1942: While Japanese reinforcements depart Truk to join the fighting on Guadalcanal, American P-40 Warhawks with the 49th Fighter Group shoot down 15 Japanese fighters and bombers attempting to target the air base in Darwin, Australia.
1944: When Gen. George S. Patton’s Third Army reaches the Seine River, Adolf Hitler orders Gen. Hans Speidel to destroy all bridges in Paris – which Speidel ignores, as well as another order days later to target Paris with V-1 buzz bombs and V-2 rockets. Speidel’s garrison will surrender in two days and the 28th Infantry Division will parade through the streets of Paris, ending four years of Nazi occupation.
300 miles to the west in Brittany, Staff Sgt. Alvin P. Carey spots an enemy machinegun nest 200 yards up a hill that is pinning down his soldiers. He grabs as many grenades as he can carry and has his soldiers cover him, then crawls up the hill. Carey shoots a German soldier on the way up, then begins hurling grenades at the enemy position – drawing the machine gunners’ fire. Although mortally wounded, he still manages to hurl a grenade right on target, killing the crew and knocking their guns out. Carey is posthumously awarded the Medal of Honor. Continue reading “Today in U.S. military history: C-130 Hercules turns 65”
Today’s post is in honor of 1st Lt. Dustin Shannon and CWO3 James J. Wallenburg who were killed on this day in 2002 when their AH-64 Apache helicopter crashed into a hillside during a nighttime training mission in bad weather near Camp Polk, S. Korea. Shannon was born 6 October 1978 in San Diego and is a graduate of the U.S. Military Academy (Class of 2000). The men served in 1st Squadron, 6th Cavalry.
1776: A force of over 20,000 Redcoats led by Gen. William Howe land on Long Island, N.Y.. Over the next few days the British will force the Americans to withdraw to New Jersey, and the British capture the vital port of New York City – which they hold for the duration of the war.
1863: The crew of Union steamer USS Shokokon spots the Confederate schooner Alexander Cooper in New Topsail Inlet on the North Carolina Coast (just south of present-day Camp Lejeune). A crew of sailors board a dinghy which they use to reach the rear of the Confederate camp guarding the ship, where Master-at-arms Robert T. Clifford sneaks ashore and counts the enemy. Although outnumbered three-to-one, Clifford leads a charge against the Rebels, who are routed and leave behind their ship and supplies. For his actions, Clifford is awarded the Medal of Honor.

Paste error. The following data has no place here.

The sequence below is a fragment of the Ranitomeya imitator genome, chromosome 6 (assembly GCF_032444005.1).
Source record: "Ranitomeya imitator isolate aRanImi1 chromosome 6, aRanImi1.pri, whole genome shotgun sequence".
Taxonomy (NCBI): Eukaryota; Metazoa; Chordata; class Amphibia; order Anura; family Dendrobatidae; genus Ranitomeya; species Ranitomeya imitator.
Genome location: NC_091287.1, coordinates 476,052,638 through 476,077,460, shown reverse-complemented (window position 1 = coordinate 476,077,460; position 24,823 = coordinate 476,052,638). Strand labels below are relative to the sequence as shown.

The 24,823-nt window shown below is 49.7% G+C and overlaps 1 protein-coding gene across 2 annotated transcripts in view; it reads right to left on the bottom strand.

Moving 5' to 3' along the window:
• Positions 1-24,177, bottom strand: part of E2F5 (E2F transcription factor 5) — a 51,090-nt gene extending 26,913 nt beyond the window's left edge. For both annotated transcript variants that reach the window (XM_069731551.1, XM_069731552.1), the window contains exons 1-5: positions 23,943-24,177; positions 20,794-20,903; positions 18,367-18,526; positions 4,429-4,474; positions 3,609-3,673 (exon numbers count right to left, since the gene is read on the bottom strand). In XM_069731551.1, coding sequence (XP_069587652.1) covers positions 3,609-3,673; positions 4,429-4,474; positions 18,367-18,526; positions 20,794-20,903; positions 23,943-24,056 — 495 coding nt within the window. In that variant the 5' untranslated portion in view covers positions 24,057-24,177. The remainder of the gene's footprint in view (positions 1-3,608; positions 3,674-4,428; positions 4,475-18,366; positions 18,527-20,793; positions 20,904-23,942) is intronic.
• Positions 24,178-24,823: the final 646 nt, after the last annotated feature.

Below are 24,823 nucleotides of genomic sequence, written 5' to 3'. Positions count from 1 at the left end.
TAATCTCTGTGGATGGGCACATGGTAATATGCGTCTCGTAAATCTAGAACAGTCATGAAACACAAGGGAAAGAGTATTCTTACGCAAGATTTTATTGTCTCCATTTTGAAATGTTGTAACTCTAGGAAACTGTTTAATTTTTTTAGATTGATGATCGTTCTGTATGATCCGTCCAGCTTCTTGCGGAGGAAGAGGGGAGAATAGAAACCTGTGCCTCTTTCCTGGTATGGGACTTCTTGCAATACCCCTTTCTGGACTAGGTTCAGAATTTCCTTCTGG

1914: During the opening days of World War I, the world is introduced to a level of violence on a scale never before seen as the German army kills 27,000 French soldiers in one day at Ardennes and Charleroi. By month’s end, the Battle of the Frontiers will account for over a quarter million French casualties – with 75,000 killed in action. Meanwhile, the French, British, and Belgian troops manage to inflict 200,000 casualties on German General Helmuth von Moltke’s invasion force.
1942: Elements of Gen. Friedrich Paulus’ Sixth Army begin arriving outside Stalingrad, beginning what would become perhaps the largest and deadliest engagement in human history – claiming some 2 million casualties over the course of the battle. The Sixth Army will be surrounded and wiped out after five brutal months of urban combat, and only 6,000 of the 107,000 prisoners will survive the war. Continue reading “Aug. 22: Today in U.S. military history”
1918: When enemy fighters shoot down Ensign George M. Ludlow’s Machhi M.5 seaplane (featured image) off the Austria-Hungary coast, Charles H. Hammann lands beside him and rescues the downed aviator. Hamman’s fighter is also damaged, and the winds high and seas choppy, but he manages to take off with Ludlow holding the struts behind him (the plane wasn’t designed to carry two pilots) and flies 65 miles across the Adriatic Sea to the air station at Porto Cassini, Italy. The plane sinks from the weight of the extra passenger after landing but both aviators are safe.
Hammann, an enlisted pilot at the time, becomes the first Naval aviator awarded the Medal of Honor and is commissioned as an ensign after his daring flight.
1942: On Guadalcanal, around 900 soldiers of Japan’s 17th Army slam into about 2,500 Marines manning positions along Alligator Creek. Wave after wave of Japanese soldiers are cut down by the Marines, killing well over 700 attackers – including the Japanese commander – while inflicting nearly 100 percent casualties.